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Posted 10/21/2021   10:38 am  Show Profile Check 51studebaker's eBay Listings Bookmark this reply Add 51studebaker to your friends list  Get a Link to this Reply
We owned a wholesale company which sold fish to pet shops and later owned a retail Aquarium shop where we also checked the pH of customers fish tanks dozens of times a day. The digital pH pens sensors go out of calibration if you knock them but also if you allow water to dry constantly on the sensor. Contaminates in the water and atmosphere apparently coat the sensor and impact later readings. We got to the point of calibrating them every few days or any time we got a outlier reading. You need distilled water and reagents to give yourself three reliable solutions to calibrate against.
Don
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Posted 10/21/2021   5:33 pm  Show Profile Bookmark this reply Add chipg to your friends list  Get a Link to this Reply
I have a few Exposures binders I picked up when they had an outlet near me. They have some nice looking stuff, though pricey.
https://www.exposuresonline.com/sho...by-exposures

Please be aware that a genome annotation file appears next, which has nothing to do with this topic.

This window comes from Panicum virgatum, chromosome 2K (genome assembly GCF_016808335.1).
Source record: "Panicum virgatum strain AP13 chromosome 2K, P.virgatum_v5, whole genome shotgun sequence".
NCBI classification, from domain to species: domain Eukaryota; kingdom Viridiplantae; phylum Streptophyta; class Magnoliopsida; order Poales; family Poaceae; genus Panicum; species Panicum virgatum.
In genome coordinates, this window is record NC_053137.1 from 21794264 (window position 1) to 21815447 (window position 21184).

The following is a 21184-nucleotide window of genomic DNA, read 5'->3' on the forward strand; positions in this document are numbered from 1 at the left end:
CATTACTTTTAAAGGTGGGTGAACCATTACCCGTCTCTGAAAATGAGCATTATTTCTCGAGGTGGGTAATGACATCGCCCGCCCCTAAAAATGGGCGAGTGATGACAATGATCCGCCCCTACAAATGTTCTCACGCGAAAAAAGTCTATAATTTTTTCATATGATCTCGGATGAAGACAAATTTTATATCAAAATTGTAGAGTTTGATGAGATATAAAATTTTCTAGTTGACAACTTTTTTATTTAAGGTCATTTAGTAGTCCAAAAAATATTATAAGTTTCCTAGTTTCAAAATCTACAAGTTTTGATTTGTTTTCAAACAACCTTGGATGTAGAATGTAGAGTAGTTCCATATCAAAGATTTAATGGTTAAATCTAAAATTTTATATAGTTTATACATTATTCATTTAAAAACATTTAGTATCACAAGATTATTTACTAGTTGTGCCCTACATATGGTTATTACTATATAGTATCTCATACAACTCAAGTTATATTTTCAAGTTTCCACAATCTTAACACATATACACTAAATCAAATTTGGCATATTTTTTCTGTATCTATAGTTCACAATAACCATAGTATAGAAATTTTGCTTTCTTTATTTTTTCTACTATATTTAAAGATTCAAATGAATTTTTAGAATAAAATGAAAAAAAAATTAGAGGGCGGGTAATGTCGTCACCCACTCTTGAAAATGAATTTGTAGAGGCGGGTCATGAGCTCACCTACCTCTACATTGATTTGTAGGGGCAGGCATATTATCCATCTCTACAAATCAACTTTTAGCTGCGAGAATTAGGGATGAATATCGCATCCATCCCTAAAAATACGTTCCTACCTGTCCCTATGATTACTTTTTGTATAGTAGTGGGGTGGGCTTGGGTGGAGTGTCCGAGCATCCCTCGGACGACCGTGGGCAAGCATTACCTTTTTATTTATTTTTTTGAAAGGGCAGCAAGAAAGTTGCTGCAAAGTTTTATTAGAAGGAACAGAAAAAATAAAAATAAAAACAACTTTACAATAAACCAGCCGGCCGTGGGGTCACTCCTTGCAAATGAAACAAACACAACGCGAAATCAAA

C.
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Posted 10/21/2021   6:06 pm  Show Profile Check GeoffHa's eBay Listings Bookmark this reply Add GeoffHa to your friends list  Get a Link to this Reply
Here are some stamp-related leather binders

https://www.etsy.com/uk/listing/553...ry-1-2&frs=1
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Posted 10/21/2021   7:23 pm  Show Profile Bookmark this reply Add hy-brasil to your friends list  Get a Link to this Reply
The leather one is really nice, but preservation of leather requires application of neatsfoot oil or something similar and on a regular basis. Seems iffy for using around stamps and album pages. In dry climates, leather that's not preserved starts degrading pretty quickly.
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Posted 10/21/2021   7:51 pm  Show Profile Bookmark this reply Add chipg to your friends list  Get a Link to this Reply
I have never applied anything to any of my leather album covers - and I have some that are 50 years old. Any climate good for stamps should be good for leather.